Book Bites: A Dreadful Tale of Dinner, Fires, and Moxie... Like a Pig

Friends, we won't lie—Hurricane Harvey uprooted our everyday lives, and our entire staff has had a hard time getting back into reading after the storm. But all it takes is one great story to reintroduce yourself to the magic of books. We recommend eight such stories below, with at least one for every age group. Read on, read on.

Ages 4-8

Sarabella's Thinking Cap by Judy Schachner

Sarabella always has her head full of dreams and ideas. She loves to dream and to draw and to think. This does not always work well in the classroom, but her teacher understands, even as he encourages her to focus. He provides a wonderful project that enables Sarabella to show her classmates who she really is. Gorgeous writing and illustrations combine to create a picture book celebrating imagination and creativity.
—Cathy

Read it because it's a sweet take on creativity and individuality from the author of the Skippyjon Jones series.
Pass if you can't stand imagination.
Order Your Copy on our website.

I Love You Like a Pig by Mac Barnett and Greg Pizzoli (Illustrations)

Celebrating the many ways people love each other, Barnett and Pizzoli collaborate on a very fun picture book for any age. From "I love you like a pig" to "you're funny like a fossil," readers of all ages can explore absurdist humor and make up their own expressions. A great read-aloud that will have everyone giggling.
—Cathy

Read it aloud for an uproarious good time.
Pass if you really need to go to the bathroom before you read it. Or, just go to the bathroom first.
Attend Our Event with Mac on September 19.
Read Our Q&A with Mac before you...
...Order Your Copy on our website. Like a pig?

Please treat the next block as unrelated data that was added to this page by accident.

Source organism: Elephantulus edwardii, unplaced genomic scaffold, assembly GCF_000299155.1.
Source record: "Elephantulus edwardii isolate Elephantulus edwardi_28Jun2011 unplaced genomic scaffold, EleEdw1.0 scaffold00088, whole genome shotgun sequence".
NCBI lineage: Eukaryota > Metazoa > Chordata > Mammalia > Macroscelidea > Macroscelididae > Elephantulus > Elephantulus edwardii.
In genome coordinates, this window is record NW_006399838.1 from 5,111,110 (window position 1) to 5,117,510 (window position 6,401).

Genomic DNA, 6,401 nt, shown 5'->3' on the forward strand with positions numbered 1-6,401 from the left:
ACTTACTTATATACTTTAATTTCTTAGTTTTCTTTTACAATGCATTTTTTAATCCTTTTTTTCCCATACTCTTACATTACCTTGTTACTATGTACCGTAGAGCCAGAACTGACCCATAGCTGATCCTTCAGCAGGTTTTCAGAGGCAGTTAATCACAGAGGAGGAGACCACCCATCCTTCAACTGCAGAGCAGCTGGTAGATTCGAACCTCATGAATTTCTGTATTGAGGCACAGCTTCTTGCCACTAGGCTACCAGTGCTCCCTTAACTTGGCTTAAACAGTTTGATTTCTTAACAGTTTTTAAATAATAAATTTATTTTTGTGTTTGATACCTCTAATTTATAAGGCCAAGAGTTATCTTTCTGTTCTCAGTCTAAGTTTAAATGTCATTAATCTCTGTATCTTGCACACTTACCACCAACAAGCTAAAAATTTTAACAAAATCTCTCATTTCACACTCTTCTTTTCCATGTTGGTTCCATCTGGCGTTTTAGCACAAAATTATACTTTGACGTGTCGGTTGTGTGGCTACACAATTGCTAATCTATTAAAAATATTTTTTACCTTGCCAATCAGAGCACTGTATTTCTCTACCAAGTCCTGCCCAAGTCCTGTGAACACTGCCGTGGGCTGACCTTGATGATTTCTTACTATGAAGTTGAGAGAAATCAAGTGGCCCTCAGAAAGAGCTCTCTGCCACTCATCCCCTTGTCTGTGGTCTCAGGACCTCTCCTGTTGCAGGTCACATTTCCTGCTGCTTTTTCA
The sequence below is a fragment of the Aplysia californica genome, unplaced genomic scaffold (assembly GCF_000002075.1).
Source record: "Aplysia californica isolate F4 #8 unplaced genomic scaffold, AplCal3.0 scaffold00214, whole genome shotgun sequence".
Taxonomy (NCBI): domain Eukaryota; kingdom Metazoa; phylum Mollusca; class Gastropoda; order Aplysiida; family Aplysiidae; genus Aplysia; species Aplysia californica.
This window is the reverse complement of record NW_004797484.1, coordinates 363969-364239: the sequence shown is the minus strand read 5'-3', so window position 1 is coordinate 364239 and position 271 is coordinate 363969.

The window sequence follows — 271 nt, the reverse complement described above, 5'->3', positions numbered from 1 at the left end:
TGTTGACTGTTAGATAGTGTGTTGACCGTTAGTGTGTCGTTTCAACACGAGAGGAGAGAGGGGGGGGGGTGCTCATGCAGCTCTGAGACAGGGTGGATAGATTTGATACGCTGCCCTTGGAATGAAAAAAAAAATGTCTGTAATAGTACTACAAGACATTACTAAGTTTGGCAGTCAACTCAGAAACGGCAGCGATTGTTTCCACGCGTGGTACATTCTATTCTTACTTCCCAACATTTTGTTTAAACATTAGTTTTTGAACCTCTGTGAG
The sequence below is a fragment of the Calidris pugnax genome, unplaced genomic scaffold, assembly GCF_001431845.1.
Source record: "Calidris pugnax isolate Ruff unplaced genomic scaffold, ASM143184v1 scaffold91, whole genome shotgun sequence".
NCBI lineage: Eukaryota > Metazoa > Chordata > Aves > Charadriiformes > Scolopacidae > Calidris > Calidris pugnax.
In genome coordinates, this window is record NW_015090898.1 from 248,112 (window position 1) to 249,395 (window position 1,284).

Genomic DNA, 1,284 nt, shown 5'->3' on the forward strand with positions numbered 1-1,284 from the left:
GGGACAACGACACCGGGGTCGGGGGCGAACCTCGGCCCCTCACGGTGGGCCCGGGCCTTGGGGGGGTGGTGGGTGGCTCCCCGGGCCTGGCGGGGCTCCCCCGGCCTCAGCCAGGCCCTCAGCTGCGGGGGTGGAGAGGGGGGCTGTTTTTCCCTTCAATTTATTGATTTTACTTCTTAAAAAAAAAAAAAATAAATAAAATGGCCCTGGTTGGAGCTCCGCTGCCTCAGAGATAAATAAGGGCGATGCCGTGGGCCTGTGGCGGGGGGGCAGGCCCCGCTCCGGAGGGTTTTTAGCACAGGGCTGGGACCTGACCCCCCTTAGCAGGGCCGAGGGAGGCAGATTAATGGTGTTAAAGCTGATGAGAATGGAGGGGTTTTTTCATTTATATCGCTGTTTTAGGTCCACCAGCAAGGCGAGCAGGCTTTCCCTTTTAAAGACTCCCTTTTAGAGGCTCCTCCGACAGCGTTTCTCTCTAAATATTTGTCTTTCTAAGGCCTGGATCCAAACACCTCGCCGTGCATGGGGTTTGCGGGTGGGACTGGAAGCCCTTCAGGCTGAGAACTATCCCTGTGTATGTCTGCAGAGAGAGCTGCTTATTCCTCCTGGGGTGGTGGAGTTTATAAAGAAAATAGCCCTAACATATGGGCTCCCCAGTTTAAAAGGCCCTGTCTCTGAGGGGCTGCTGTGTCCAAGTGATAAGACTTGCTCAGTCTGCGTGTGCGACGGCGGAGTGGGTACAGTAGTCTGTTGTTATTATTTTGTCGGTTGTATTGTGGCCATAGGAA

Ages 8-12

Wishtree by Katherine Applegate

Red is an oak tree who has been around for years. She's also a wishing tree, so each May 1, neighbors tie their wishes—some silly, some heartfelt, some selfish—on Red's branches in the hopes that they will come true. When a new family moves in, not everyone welcomes them, and Red's role as a wishtree is more important than ever. A beautiful, timely and timeless story for grades 4 and up.
—Cathy

Read because this is another gem from the author of The One and Only Ivan.
Pass if you easily burst into tears and tend to do all your reading on public transportation.
Attend Our Event with Katherine on September 27.
Order Your Copy on our website.

Ages 12-16

The Dreadful Tale of Prosper Redding by Alexandra Bracken

Hundreds of years ago, an ancestor of twelve-year-old Prosper Redding made a deal with the demon Alastor, guaranteeing the family everlasting good fortune, prestige, and wealth in return for eternal servitude. That same ancestor reneged on the contract, and Alastor has been trapped in young Prosper, biding time and gathering strength until he can exact revenge on the Redding family. With no idea whom he can trust, Prosper has less than two weeks to break the family curse.  Betrayals, twists, and turns combine with historical elements and humor to make a deliciously smart read—especially for the fall season.
—Jennifer

Read for a spooky, clever tale that never loses its sense of fun.
Pass if you'd hate for the demon inhabiting your body to get any ideas.
Attend Our Event with Alex on September 19.
Read Our Q&A with Alex to whet your appetite.
Order Your Copy on our website.

Ages 14-17

Moxie by Jennifer Mathieu

Viv Carter's goal is to keep her head down, stay unnoticed, and graduate from her small town Texas high school and go to college. But she's fed up. Fed up with the football team being treated like gods, fed up with ridiculous dress codes, fed up with guys making gross comments in class. So, taking a page from her mom's punk rock teenage years, Viv anonymously creates Moxie, a feminist zine that strikes a chord with girls at school regardless of clique or popularity. A novel that perfectly captures small town Texas and girl empowerment. Get yourself some Moxie